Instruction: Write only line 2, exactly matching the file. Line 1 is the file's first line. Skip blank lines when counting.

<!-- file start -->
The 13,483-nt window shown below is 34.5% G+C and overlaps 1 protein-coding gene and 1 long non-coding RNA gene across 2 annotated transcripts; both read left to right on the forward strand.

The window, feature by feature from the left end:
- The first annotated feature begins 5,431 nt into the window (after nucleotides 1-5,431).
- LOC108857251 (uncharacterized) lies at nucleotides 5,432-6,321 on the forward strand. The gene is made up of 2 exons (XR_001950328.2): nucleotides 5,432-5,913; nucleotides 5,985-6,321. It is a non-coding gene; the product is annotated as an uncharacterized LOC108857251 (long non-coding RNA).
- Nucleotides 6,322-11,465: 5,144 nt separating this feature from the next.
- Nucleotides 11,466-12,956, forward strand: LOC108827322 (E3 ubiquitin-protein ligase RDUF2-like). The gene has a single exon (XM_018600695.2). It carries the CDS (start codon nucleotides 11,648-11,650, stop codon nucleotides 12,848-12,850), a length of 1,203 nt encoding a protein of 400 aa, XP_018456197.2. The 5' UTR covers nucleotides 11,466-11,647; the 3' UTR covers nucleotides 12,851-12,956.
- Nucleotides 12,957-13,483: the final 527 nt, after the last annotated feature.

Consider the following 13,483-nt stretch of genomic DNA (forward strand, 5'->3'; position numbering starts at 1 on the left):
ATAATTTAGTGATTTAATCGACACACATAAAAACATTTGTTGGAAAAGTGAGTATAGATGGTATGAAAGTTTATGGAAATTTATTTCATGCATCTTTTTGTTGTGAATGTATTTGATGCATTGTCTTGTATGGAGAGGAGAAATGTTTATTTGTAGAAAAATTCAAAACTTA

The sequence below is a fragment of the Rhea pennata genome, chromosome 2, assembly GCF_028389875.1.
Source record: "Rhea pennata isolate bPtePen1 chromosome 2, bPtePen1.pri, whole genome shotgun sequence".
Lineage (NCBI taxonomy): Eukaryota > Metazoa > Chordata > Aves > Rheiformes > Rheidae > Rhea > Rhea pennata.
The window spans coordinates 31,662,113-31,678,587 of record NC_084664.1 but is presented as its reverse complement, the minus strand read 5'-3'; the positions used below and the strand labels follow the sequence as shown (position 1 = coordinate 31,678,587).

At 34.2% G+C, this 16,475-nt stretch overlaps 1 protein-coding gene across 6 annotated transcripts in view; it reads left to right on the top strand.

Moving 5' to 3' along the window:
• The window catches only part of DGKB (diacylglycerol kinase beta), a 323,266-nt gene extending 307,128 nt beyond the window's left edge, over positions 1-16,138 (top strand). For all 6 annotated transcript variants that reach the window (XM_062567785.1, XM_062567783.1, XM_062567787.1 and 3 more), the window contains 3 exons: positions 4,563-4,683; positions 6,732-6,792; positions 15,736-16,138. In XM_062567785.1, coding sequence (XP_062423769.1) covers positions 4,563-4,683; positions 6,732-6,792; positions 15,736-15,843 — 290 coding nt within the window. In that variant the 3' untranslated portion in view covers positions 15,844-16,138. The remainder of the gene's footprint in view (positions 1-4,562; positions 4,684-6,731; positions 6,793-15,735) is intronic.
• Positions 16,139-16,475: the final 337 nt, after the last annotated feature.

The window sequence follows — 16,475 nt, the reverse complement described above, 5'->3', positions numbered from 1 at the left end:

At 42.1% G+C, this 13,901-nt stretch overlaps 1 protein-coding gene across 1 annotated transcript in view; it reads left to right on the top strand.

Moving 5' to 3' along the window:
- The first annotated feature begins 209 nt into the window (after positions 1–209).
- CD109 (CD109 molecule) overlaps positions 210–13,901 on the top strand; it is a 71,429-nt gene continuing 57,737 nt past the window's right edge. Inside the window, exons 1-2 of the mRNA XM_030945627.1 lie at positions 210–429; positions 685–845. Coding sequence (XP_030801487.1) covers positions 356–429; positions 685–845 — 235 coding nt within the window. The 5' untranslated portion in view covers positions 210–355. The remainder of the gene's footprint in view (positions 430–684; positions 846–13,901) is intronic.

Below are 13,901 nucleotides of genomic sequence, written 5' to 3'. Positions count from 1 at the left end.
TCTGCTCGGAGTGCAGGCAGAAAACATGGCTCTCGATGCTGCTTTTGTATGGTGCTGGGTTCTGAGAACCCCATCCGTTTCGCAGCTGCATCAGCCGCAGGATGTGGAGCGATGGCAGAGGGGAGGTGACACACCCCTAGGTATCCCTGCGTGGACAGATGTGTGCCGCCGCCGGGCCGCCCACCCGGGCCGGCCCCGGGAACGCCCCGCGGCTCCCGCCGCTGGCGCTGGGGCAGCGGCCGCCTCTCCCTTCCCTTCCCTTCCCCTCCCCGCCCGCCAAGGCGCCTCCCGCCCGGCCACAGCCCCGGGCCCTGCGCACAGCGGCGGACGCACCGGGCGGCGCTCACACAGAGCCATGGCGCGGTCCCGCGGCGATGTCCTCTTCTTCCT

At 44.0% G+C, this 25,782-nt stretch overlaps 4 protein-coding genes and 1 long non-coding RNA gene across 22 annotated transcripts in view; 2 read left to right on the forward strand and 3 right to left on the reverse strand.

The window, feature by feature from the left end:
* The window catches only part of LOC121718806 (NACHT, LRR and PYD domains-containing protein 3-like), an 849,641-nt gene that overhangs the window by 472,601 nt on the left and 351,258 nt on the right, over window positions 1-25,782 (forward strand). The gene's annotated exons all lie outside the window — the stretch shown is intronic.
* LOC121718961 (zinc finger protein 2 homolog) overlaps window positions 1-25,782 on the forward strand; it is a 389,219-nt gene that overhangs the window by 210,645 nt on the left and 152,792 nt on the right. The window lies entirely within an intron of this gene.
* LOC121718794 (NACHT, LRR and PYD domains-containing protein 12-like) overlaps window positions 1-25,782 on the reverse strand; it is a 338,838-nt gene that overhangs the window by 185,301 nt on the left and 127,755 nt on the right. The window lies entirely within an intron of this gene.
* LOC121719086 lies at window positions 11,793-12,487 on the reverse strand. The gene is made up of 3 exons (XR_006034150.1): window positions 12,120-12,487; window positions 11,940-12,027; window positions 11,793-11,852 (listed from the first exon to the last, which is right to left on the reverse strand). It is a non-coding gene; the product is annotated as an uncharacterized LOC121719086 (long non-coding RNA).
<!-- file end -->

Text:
The window, feature by feature from the left end: